lxml - the Python XML toolkit

HTML parser reinterprets Unicode StringIOs from UTF-8 to Latin-1

Reported by Matt Giuca on 2012-05-22
24
This bug affects 4 people
Affects Status Importance Assigned to Milestone
lxml
Medium
scoder

Bug Description

In certain environments, the lxml HTML parser corrupts Unicode strings by encoding them as UTF-8 and subsequently interpreting the bytes as a Latin-1 sequence. This is mostly only an issue if libxml's iconv support is missing, but there are also other encoding issues even when iconv is present.

To simulate an environment where iconv is missing, edit parser.pxi, and comment out the line "_UNICODE_ENCODING = enc". lxml has separate code paths when _UNICODE_ENCODING is NULL, and these code paths currently do not work. Note that there is already a test in the lxml test suite that fails when _UNICODE_ENCODING is NULL.

When _UNICODE_ENCODING is non-NULL, it lets libxml handle Unicode strings. When it is NULL, lxml encodes the string as UTF-8, then passes the bytes to lxml, which decodes it with whatever encoding the user has specified, or "guesses" the encoding if none is specified (which, for me, means Latin-1). I have also found a corner case where it does this even if _UNICODE_ENCODING is non-NULL.

TO REPRODUCE (on Python 2.6):

import StringIO
import lxml.html

HTMLSOURCE = u'<html><body>\u4f60\u597d</body></html>'

htmltree = lxml.html.parse(StringIO.StringIO(HTMLSOURCE)).getroot()
for node in htmltree:
    print repr(node.text)
    print node.text.encode('utf-8')

EXPECTED OUTPUT:

u'\u4f60\u597d'
你好

ACTUAL OUTPUT:

u'\xe4\xbd\xa0\xe5\xa5\xbd'
ä½ å¥½

Note that you can work around this by either:
- Having <meta http-equiv="Content-Type" content="text/html; charset=utf-8" /> in the HTML document, or
- Using lxml.etree with an lxml.etree.HTMLParser object, passing encoding='utf-8' to the HTMLParser constructor.

It looks like if you pass a byte string, and you don't do either of the above things, it will guess the charset as Latin-1 and interpret the bytes accordingly. Eventually, it decodes it back into a Unicode string using Latin-1. That isn't technically broken, but it's a bit weird.

What's broken is that if you pass a Unicode string, LXML encodes it as UTF-8 and then follow the above process, making the encoding and decoding internally inconsistent.

This seems to be a similar issue to Bug #898072 (read Unicode strings from a file, convert them to UTF-8, then let libxml "guess" the encoding on the way out). But I have looked at the code -- I can easily work around the issue for StringIO. It will be much harder to fix the general issue of reading from files (so I have filed a separate bug).

Part II: If the StringIO is not read from the very start, it takes a separate code path which has the same consequences, regardless of whether iconv is supported.

HTMLSOURCE = u'<html><body>\u4f60\u597d</body></html>'

sio = StringIO.StringIO('x' + HTMLSOURCE)
sio.read(1)
htmltree = lxml.html.parse(sio).getroot()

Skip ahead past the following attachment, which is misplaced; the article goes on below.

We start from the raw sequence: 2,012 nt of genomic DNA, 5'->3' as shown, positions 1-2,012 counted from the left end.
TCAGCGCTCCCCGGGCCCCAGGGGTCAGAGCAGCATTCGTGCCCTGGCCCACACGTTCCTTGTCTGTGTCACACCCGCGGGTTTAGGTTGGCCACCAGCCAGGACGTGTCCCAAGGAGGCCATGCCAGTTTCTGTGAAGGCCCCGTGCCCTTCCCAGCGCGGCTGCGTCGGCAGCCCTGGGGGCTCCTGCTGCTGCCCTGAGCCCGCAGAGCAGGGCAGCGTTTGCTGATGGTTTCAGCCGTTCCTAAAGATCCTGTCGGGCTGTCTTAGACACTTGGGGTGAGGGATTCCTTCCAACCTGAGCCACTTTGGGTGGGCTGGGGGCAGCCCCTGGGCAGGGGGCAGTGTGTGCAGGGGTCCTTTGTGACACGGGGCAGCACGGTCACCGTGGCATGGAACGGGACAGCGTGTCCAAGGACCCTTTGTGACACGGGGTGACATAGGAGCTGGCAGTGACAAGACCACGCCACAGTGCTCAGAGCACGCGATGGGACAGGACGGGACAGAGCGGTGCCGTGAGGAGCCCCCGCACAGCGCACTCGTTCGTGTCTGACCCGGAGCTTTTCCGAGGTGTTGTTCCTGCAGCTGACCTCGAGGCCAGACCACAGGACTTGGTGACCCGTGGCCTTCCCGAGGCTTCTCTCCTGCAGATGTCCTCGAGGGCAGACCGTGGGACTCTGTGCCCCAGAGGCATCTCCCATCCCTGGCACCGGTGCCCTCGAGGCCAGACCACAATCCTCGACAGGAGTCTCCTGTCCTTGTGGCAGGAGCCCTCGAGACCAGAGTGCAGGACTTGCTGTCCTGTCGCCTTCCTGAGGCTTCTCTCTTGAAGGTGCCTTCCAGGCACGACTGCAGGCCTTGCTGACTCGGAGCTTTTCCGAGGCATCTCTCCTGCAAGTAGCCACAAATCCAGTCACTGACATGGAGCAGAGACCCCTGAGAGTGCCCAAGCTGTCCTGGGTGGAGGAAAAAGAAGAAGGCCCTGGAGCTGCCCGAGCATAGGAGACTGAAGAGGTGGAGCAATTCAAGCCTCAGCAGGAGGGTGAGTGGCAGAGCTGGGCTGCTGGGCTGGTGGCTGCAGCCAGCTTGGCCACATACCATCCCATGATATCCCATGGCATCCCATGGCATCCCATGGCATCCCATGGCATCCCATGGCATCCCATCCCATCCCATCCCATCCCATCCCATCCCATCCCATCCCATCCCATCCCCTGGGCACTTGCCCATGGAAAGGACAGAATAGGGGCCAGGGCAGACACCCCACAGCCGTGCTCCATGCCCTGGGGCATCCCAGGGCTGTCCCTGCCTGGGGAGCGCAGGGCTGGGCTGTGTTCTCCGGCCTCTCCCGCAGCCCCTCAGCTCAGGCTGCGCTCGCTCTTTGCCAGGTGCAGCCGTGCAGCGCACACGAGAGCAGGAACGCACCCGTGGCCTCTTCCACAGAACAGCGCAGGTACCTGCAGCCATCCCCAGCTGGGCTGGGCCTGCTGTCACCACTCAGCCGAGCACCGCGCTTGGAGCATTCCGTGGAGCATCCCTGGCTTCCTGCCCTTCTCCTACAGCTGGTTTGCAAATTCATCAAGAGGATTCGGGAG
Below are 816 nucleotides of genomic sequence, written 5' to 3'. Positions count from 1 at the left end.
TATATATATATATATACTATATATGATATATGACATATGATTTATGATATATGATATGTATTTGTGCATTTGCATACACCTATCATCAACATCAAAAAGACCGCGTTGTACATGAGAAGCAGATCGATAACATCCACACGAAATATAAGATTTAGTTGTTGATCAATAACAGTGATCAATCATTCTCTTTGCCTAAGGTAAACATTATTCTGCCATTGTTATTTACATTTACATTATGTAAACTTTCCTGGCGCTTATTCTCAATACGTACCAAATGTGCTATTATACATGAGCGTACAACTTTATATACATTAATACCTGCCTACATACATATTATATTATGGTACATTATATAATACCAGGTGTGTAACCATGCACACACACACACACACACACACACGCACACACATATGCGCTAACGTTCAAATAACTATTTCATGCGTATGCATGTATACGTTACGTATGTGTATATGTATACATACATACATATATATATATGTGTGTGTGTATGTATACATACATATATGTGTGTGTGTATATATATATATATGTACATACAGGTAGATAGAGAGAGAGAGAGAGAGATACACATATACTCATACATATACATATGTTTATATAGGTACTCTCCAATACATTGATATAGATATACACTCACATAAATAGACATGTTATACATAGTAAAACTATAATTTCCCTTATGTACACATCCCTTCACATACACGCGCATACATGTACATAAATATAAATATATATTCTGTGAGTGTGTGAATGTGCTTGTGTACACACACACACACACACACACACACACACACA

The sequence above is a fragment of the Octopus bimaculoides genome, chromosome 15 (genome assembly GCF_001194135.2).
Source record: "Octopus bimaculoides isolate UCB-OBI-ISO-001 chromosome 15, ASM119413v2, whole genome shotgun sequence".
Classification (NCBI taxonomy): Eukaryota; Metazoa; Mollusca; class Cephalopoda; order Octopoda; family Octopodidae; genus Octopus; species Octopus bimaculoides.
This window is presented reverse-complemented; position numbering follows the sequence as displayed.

for node in htmltree:
    print repr(node.text)
    print node.text.encode('utf-8')

I have a fix for both of these issues (with test cases) on Github:
https://github.com/mgiuca/lxml/tree/html-unicode

Python : (2, 6, 5, 'final', 0)
lxml.etree : (2, 4, -300, 0)
libxml used : (2, 7, 6)
libxml compiled : (2, 7, 6)
libxslt used : (1, 1, 26)
libxslt compiled : (1, 1, 26)

Note that this bug was originally reported on Google App Engine (where we don't currently support iconv):
http://code.google.com/p/googleappengine/issues/detail?id=7526

scoder (scoder) wrote :

Hmm, yes, it's very unfortunate that libxml2 defaults to Latin-1 instead of UTF-8 for the HTML parser. If it wasn't for backwards compatibility, that would be the thing to change - but I doubt that it'd be easy to work around...

Also, Unicode file parsing needs a major overhaul all by itself. It's currently rather fragile. What I think should happen in that the whole encoding setup should be delayed until after the first data string was read from the file (or maybe read the first data block earlier and keep it around). That would make it easier to react on the actual type of data returned by the file.

Changed in lxml:
importance: Undecided → Medium
status: New → Confirmed
Matt Giuca (mgiuca) wrote :

I agree that that solution would be ideal. Mine is a bit of a hack (as discussed on the commit, it is special-cased for StringIO and there isn't an obvious way to generalise it to all file-like objects that return Unicode strings). Hence the reason I filed a separate bug for StringIO in particular (the more general bug is bug #898072).

Note: We no longer need this fix, as we have fixed our system so that it supports iconv. So it's possibly better to wait until someone actually encounters this problem and needs a fix instead of trying to rewrite code unnecessarily.

scoder (scoder) wrote :
Changed in lxml:
assignee: nobody → scoder (scoder)
milestone: none → 3.3
status: Confirmed → Fix Committed
scoder (scoder) wrote :

Fixed in lxml 3.3.0.

Changed in lxml:
status: Fix Committed → Fix Released
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